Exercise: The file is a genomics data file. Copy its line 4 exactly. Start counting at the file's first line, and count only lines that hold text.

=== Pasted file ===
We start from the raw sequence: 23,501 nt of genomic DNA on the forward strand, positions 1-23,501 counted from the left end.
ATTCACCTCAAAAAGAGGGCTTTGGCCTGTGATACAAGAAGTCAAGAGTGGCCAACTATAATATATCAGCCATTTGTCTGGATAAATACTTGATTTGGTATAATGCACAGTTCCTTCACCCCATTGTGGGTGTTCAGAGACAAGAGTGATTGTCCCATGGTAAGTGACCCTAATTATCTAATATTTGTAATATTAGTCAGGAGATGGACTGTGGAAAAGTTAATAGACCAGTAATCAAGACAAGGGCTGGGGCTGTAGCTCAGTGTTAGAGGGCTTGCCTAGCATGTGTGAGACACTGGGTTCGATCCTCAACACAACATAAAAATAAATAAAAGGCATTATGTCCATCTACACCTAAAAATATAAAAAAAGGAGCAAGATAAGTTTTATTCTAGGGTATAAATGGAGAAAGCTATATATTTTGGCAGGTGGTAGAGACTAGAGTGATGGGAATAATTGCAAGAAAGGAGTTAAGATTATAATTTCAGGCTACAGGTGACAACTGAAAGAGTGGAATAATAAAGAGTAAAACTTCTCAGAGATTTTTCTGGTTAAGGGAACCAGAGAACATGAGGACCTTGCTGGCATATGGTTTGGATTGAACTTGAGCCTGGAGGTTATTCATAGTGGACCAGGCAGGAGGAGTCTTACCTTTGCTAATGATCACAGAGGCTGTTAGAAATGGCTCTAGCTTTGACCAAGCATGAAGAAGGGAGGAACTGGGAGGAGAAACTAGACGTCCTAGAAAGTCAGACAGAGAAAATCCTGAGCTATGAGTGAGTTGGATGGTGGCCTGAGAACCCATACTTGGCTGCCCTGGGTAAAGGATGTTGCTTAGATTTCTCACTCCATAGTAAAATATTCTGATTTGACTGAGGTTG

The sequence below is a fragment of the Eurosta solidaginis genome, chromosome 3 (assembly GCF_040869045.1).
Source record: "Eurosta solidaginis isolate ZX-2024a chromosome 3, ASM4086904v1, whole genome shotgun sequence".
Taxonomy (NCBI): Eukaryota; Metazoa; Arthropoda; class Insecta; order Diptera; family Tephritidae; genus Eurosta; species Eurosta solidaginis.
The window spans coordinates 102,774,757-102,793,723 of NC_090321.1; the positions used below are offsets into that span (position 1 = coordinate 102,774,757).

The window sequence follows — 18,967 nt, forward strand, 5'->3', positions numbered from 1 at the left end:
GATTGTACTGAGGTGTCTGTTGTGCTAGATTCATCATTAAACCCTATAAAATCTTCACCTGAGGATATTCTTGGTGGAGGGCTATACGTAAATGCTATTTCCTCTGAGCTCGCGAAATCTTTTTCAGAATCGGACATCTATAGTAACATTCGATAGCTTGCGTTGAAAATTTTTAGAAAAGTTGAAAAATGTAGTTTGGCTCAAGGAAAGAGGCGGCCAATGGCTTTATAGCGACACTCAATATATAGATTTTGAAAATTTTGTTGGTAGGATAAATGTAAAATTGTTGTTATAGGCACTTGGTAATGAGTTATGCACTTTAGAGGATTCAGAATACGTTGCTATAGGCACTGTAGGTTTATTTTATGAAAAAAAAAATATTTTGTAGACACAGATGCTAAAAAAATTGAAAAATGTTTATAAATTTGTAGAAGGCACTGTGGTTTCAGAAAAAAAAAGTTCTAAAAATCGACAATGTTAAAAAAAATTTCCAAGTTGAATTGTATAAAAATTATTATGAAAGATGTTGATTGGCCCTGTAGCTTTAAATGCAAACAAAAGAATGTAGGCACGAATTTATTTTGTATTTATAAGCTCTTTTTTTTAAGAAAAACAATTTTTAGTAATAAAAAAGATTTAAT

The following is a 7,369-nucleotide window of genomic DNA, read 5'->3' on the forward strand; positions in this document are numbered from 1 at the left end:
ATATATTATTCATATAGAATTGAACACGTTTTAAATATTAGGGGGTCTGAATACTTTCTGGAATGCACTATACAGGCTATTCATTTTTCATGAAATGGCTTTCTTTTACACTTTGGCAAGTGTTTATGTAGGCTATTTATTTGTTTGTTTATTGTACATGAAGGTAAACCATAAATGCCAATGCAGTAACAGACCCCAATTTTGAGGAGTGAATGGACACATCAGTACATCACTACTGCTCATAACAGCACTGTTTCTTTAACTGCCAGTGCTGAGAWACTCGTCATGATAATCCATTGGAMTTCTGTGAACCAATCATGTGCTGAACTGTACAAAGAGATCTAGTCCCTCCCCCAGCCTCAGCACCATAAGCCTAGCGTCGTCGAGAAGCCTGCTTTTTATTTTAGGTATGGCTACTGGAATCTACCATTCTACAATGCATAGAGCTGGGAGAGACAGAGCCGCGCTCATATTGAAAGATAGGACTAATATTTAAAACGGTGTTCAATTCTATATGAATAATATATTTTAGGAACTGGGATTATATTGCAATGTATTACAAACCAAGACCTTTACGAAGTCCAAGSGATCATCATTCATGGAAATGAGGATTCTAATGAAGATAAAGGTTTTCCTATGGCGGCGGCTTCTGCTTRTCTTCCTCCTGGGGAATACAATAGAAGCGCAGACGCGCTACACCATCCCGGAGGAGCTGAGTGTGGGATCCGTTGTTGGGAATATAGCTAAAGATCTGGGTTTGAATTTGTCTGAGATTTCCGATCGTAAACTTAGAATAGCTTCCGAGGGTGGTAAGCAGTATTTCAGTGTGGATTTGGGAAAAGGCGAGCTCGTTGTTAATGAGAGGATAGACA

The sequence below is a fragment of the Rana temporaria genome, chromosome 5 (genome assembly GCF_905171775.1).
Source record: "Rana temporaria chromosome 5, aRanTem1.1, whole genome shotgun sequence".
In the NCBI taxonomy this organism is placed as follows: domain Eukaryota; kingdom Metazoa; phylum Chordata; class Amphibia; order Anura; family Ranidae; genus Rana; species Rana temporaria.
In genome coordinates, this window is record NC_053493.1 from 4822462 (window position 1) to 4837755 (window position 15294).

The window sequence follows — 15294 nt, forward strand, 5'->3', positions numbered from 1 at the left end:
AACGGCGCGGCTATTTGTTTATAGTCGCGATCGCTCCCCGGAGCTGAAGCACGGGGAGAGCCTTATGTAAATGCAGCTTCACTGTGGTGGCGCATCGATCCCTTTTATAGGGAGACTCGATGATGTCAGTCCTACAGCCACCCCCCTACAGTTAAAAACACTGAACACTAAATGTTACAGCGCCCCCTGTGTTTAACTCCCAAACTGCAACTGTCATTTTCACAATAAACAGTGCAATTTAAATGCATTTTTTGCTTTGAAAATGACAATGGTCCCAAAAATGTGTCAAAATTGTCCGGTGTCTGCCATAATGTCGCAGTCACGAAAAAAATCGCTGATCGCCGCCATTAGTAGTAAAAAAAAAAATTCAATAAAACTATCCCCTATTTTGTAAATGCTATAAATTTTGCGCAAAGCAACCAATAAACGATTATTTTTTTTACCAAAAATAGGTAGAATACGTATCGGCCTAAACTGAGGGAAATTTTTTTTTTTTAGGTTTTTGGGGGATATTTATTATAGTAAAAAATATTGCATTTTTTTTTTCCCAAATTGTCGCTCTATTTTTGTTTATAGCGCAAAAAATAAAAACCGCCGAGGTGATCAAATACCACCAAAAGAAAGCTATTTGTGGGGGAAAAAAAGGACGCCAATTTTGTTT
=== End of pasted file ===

Source record: "Eurosta solidaginis isolate ZX-2024a chromosome 3, ASM4086904v1, whole genome shotgun sequence".